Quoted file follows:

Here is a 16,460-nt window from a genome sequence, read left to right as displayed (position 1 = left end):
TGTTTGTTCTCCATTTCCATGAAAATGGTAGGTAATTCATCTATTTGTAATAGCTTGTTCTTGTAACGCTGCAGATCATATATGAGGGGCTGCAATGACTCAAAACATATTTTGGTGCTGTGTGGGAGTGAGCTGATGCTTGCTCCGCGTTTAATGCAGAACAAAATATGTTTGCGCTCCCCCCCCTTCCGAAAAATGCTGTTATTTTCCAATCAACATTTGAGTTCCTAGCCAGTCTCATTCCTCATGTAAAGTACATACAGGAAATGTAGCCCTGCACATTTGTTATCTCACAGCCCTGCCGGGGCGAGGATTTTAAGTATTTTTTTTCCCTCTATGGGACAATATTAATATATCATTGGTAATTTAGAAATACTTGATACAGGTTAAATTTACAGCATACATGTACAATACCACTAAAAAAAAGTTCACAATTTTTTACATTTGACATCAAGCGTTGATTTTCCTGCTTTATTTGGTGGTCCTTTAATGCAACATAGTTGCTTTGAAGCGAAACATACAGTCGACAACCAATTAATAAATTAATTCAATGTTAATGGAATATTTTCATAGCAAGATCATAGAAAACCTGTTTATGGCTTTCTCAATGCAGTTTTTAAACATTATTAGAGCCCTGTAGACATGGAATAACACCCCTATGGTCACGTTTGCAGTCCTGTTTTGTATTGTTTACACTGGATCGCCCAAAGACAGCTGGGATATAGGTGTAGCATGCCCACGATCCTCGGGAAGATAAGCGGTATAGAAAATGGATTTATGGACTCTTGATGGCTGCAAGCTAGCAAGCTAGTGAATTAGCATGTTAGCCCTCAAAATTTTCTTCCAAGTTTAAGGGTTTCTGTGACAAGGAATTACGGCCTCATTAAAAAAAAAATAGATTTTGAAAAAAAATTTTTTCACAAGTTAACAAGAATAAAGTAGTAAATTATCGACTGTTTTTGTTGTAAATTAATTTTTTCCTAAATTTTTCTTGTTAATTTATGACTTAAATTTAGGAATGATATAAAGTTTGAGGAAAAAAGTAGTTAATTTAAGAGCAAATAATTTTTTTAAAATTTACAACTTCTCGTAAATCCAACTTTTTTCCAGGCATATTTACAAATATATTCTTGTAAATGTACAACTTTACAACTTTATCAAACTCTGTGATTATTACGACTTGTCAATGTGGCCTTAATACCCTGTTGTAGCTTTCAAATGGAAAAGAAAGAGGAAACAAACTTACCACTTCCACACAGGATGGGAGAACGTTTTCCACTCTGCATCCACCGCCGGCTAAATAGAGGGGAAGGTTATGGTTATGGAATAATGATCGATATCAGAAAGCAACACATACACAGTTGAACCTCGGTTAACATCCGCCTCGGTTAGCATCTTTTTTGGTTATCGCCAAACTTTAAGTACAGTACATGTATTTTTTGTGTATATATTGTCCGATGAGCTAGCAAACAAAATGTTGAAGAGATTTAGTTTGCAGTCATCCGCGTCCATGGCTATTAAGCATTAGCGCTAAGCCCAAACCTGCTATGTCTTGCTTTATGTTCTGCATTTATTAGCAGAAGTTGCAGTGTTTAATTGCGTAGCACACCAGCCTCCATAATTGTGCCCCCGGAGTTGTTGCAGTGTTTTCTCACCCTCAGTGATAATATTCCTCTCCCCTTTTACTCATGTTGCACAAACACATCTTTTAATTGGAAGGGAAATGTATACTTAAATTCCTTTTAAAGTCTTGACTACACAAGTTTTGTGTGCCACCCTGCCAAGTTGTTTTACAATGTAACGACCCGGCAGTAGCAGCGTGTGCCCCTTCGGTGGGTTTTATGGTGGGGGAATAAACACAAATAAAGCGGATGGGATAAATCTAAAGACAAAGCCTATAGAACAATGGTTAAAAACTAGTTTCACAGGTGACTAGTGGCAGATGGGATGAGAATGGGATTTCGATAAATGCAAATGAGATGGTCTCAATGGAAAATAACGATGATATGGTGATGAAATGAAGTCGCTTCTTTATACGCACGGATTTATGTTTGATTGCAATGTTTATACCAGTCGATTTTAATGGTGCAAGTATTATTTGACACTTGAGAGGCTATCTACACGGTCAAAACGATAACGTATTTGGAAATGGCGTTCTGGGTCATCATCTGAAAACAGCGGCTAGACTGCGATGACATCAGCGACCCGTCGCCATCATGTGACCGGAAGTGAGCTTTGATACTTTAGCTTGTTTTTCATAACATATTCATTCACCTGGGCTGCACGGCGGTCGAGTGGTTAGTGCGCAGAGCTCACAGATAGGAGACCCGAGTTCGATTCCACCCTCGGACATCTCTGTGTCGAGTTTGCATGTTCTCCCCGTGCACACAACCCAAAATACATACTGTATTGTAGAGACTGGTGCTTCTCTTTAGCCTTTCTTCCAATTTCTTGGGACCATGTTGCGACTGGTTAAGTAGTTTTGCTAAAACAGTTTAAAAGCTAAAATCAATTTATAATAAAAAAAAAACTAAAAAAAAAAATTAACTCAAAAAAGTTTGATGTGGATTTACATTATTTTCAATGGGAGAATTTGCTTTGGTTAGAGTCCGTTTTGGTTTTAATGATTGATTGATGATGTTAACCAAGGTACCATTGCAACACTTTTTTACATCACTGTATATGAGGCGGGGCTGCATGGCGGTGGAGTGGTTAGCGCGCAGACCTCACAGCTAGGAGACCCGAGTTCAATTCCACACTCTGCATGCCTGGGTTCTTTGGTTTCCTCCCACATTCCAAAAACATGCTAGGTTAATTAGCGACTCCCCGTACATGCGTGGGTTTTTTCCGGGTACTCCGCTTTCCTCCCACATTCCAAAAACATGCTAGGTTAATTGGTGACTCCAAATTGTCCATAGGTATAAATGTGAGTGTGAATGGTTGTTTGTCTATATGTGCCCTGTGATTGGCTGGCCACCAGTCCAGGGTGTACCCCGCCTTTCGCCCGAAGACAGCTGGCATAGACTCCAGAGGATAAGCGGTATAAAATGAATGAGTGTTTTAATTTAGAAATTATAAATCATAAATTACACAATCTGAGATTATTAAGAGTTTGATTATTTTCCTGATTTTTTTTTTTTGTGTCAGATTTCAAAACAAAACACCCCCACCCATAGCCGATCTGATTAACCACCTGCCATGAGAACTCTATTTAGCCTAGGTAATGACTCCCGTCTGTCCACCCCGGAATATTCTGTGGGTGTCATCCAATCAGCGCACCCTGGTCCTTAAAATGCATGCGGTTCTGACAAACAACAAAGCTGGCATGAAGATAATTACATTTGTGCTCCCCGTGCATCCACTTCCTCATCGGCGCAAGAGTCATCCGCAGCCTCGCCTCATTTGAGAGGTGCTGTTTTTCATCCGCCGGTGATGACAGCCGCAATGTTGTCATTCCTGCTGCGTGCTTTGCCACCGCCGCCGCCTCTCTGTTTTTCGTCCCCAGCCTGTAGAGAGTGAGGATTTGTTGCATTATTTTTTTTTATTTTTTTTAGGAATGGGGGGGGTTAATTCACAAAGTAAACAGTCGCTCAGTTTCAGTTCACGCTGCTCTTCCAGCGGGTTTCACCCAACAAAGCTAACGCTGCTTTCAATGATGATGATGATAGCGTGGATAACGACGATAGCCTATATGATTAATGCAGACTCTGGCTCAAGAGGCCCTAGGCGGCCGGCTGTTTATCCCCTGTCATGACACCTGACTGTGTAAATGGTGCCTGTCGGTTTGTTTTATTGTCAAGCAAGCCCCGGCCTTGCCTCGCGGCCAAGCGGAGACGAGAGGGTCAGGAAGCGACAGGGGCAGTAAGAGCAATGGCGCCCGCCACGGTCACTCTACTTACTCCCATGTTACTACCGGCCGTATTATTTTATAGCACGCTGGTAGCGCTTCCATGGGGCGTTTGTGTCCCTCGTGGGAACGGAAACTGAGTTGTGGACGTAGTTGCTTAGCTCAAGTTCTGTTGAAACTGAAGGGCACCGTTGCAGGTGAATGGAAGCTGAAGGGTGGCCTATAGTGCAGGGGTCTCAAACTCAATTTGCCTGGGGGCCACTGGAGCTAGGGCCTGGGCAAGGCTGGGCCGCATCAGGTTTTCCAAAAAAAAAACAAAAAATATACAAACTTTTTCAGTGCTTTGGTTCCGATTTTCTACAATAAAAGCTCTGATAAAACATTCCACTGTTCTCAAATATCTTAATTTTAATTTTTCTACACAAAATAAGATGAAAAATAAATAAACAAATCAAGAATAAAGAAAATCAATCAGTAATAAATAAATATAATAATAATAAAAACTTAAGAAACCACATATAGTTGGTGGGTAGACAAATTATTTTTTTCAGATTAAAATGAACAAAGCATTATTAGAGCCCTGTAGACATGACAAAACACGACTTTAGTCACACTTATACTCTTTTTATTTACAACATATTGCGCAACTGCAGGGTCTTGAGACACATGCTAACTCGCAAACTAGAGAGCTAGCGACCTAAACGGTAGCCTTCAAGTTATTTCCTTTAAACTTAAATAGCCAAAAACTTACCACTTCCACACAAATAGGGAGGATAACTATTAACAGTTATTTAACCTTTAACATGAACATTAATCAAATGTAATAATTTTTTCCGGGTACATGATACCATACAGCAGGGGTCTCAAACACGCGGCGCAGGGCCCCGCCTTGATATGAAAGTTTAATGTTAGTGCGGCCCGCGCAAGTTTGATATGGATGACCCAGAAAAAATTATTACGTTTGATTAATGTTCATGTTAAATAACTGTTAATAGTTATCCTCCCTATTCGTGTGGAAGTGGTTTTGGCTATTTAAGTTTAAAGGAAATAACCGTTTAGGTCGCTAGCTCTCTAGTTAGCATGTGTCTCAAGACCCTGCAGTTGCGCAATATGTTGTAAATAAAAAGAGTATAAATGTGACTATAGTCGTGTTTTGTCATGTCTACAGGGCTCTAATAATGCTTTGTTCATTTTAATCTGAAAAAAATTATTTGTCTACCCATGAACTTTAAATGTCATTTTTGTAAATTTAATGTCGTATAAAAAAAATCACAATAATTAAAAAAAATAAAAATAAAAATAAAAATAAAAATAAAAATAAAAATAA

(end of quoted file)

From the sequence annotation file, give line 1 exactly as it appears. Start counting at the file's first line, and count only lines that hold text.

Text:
Here is a 16,460-nt window from a genome sequence, read left to right as displayed (position 1 = left end):